This one seems like it should be obvious, but I can’t tell you how many times I’ve caught myself trying to “fix” my wife’s problems as quickly as possible when she says she’s hurting. Sometimes, my first inclination isn’t to listen; my priority is always to do whatever I can to make her feel better ASAP. In many ways, I think that’s a natural male instinct to adopt the role of a protector, and many parents doubtlessly feel the same instinct with their children. But oftentimes, your partner or loved one doesn’t need protection or a solution. They just need someone to listen and understand what they are going through, and to be able to connect with another human being. Pain is isolating, so when someone in pain reaches out to you, the best thing you can do is reach back. Not with a bottle of pills or a list of activities they should or shouldn’t do, but with an open hand and a sympathetic ear.

Be Patient

As I alluded to earlier, pain can often bring out the worst in people. But it is important to realize that the anger and depression associated with chronic pain won’t last forever. Someone in the throes of pain might withdraw or lash out when they are feeling their worst. Understand that if you respond to that negativity with more negativity, you only have yourself to blame. Instead of responding to a terse or angry comment with frustration or angry, focus on the reasons why they might be reacting in a negative way. If you know they are in pain, suggest ways to help. If that fails, give them reassurance that you care about them, and be willing to give them some space if necessary.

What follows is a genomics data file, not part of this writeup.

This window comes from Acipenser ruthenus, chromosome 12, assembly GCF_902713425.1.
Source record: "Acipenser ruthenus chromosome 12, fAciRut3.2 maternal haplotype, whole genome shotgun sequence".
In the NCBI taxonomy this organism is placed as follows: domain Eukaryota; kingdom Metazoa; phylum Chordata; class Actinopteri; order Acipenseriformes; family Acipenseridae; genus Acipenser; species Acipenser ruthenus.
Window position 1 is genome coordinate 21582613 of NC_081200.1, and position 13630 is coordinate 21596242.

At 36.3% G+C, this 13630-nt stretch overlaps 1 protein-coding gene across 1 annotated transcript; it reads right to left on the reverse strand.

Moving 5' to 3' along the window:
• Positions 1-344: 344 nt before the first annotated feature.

Most of us don’t fully comprehend what it’s like to go to sleep at night wondering if we’ll wake up tomorrow in too much pain to even get out of bed. I’ve heard too many stories of people who have Chiari whose partners jumped ship because they couldn’t handle the situation. I often wonder how many good relationships have gone down the tubes due to an unwillingness or inability to adapt to a partner’s disability, and more importantly, how many goodhearted people have been cast aside due to simple misunderstanding or just plain selfishness. In the end, leaving behind a good wife, husband or loved one due solely to their medical issues will never enrich your quality of life.

Patients who have chronic conditions don’t have a choice. They have to live with pain and physical limitations every day. But everyone around them has the ability to make a choice. We can decide whether to reach out a helping hand, offer a shoulder to cry on, or even just provide a sympathetic ear. Believe me when I say that every time we’re willing to make that kind of choice and give a little piece of ourselves, that love is appreciated more than we could ever possibly fathom and returned tenfold. And perhaps just as important, it shows us the love we have within ourselves.

When we are in pain, we don’t always take into account how those around us are feeling, nor can they truly understand what we are going through. I hope this post will be able to help some of you talk to your loved ones, and help them understand what we are going through.


Stay positive my dears!